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Tamil Political Satirist Cho in the shadow of Dravidian Ideologists

Tamil Political Satirist Cho in the shadow of Dravidian Ideologists

Tamil Nadu since independence has been infamous for the Hindi agitation; Kaveri river water dispute; and the assassination of Rajiv Gandhi - all these to protect the so-called ‘Tamil culture’. However, this region is also famous for its vernacular ‘Tamil’ cinema. The medium of cinema is an important tool and Tamil cinema has produced thousands of movies with a peculiar genre; and has churned out a considerable number of politicians as well. The comedy tract of Tamil films finds an important place and comedians have been enjoying Tamil people’s patronage. One such Tamil film comedian was ‘Cho’ Ramaswamy.

Srinivasan Iyer Ramaswamy (1934 - 2016) popularly known as ‘Cho’ was  a man of versatility: lawyer, political satirist, editor of a popular Tamil magazine,  powerful orator, playwright, theatre and cine comedian, author and parliamentarian and in short “a persistent criticiser of political authority and their misdeeds.” As a man of a creative artist, Cho pitched against the rigid policies of the Congress, Communists, Socialists and the Dravidian ideologist of Tamil Nadu.

Tamil Nadu encountered a makeover in politics in late 1960s, due to the change of political authority from the Congress party to the Dravida Munnetra Kazhagam (DMK) and it was considered as a triumph of the Dravidian movements. The two major Dravidian political parties of Tamil Nadu namely the DMK and the All India Anna Dravida Munnetra Kazhagam (AIADMK) have attained in 2017 the credit of uninterrupted rule of Tamil Nadu for 50 years. Though, both DMK and AIADMK are political rivals however, they have the same pedigrees from the said Dravidian movement. It is a known fact that basically the champions of Dravidian political parties are promoters of language politics in the name of social justice which is in some respects against national integration and regional unity. Amid these political developments, particularly in the late 1960s and early 1970s, emerged Cho Ramaswamy.

Cho has scripted nearly 23 stage plays and all were mega hits. The formula of his plays is very simple and related to mundane subjects such as caste issues, prostitution, truth vs. money or muscle power and bribery or corruption. He was a fan of western writers such as Bernard Shaw and Charles Dickens basing some of his plot points and characters on their novels especially his Manam Oru Kurungu was based upon Pygmalion and Vande Mataram related to Tale of Two Cities. Some of his dramas like Washingtanil Nallathambi and Coovam Nathi Karaiyinile are without strong plots but are based on the current political scenarios.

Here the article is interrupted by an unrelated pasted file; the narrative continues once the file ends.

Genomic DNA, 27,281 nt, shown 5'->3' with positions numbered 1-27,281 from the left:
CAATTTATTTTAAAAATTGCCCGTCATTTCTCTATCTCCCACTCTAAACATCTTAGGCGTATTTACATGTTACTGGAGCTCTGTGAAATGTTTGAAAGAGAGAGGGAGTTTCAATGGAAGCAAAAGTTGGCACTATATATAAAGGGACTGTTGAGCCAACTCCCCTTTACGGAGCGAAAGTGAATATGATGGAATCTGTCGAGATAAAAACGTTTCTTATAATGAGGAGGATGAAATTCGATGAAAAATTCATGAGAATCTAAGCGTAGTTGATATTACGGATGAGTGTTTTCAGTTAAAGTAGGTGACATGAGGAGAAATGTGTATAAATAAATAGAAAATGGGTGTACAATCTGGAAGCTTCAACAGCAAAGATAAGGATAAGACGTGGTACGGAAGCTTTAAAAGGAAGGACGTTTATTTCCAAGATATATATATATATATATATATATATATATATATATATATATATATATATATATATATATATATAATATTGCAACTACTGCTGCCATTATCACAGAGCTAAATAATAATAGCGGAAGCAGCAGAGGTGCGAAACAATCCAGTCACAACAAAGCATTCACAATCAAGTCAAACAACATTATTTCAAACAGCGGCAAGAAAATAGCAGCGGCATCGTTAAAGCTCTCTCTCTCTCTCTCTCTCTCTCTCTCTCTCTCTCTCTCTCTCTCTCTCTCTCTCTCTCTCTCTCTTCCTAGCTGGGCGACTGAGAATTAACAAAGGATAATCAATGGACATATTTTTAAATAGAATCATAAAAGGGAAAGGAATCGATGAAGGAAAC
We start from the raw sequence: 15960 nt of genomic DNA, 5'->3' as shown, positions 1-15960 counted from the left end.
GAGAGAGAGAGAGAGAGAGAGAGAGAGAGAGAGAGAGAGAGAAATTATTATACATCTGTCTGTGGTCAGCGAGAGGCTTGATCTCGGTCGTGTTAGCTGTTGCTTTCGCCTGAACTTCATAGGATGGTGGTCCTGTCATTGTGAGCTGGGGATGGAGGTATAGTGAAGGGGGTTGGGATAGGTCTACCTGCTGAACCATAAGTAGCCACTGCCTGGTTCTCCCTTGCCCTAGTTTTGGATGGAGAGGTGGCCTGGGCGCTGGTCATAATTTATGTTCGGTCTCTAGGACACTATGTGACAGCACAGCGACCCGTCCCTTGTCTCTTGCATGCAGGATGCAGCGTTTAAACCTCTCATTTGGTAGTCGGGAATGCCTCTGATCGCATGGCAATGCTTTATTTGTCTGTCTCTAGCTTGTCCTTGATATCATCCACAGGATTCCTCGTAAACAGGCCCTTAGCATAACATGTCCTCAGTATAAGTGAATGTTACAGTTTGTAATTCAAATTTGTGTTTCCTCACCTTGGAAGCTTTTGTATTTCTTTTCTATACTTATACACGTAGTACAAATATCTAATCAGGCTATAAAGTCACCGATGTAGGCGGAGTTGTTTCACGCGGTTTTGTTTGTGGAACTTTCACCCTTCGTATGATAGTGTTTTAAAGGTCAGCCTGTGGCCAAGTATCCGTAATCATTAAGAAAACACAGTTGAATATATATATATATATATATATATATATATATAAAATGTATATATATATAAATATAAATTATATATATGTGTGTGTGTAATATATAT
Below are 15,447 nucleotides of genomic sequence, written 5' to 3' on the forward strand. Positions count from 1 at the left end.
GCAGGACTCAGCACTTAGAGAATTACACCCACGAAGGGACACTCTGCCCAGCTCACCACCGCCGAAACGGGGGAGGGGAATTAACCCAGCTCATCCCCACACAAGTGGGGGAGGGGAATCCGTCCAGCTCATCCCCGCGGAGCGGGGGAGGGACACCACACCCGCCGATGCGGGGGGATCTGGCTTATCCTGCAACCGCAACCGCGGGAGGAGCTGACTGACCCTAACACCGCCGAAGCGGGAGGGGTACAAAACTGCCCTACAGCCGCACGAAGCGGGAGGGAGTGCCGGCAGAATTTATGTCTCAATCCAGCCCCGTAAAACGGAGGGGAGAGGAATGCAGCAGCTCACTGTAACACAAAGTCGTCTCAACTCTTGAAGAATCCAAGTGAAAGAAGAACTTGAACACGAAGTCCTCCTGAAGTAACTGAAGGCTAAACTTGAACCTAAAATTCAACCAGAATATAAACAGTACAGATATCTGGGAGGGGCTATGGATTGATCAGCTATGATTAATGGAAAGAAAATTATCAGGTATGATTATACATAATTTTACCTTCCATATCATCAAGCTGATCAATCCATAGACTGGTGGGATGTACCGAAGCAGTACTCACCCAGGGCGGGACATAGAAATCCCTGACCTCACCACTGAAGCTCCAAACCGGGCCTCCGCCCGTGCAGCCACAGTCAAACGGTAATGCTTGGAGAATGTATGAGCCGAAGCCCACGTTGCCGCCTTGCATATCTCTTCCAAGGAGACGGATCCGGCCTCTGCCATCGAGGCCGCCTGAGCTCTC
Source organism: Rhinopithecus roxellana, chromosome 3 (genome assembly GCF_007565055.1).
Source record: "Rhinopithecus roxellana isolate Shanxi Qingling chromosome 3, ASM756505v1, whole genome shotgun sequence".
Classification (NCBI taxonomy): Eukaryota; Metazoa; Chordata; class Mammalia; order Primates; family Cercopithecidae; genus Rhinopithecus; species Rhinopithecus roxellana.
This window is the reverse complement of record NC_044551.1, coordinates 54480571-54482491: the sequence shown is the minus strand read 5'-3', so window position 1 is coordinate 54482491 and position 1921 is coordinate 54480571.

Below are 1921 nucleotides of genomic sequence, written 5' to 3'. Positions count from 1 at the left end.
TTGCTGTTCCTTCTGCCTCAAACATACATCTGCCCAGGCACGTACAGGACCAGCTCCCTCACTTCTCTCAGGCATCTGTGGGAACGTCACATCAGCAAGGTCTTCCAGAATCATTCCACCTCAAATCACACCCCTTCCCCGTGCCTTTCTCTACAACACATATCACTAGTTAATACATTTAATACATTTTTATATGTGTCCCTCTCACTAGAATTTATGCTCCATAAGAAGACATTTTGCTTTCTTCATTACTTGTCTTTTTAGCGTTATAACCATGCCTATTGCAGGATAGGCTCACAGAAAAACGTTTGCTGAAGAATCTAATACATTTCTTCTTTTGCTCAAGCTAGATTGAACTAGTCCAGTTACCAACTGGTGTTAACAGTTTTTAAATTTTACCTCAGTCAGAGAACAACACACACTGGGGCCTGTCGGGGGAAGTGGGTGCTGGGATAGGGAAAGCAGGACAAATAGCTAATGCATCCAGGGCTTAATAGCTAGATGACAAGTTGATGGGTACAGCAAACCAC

His venture into Tamil film as a comedian was equally incredible and acted in nearly 200 films. Cho himself has accepted that he is not a good actor despite acting in the movies directed by K. Balachander, the doyen of Tamil filmdom. But for a while, he was a popular comedian and his comedy is also limited to very few films however, his political comedy did well in some films. His ‘Muhammad bin Thughlak’ (1968) a classic satirical play, was his magnum opus and smashing success that later made a popular movie as well. His political magazine, Thuglak (1970), was named after this play, which became a classic of modern literature for political satire, writings, editorials, essays, and cartoons.

His journalistic assignment deserves great appreciation. Apart from expressing personal views, there are only a few writers in Tamil Nadu who mock the society to make people understand their mistakes and Cho is one among them. His intelligence and humour make the audience not only laugh but to ponder deeply about society. Through his Thuglak magazine, Cho vehemently criticised the implementation of the Emergency rule and Dravidian political parties especially the former chief minister of Tamil Nadu Karunanidhi and his corruption. During the Emergency period, Thuglak magazine got censored and when it resumed its publication, it was dared enough to publish the issue with just a black front cover as a mark of protest. It is surprising to note that he was neither arrested nor put in jail despite his continued severe criticism against the Emergency period and exposing the corruption of Karunanidhi. In fact, his perseverance made Thuglak magazine an institution.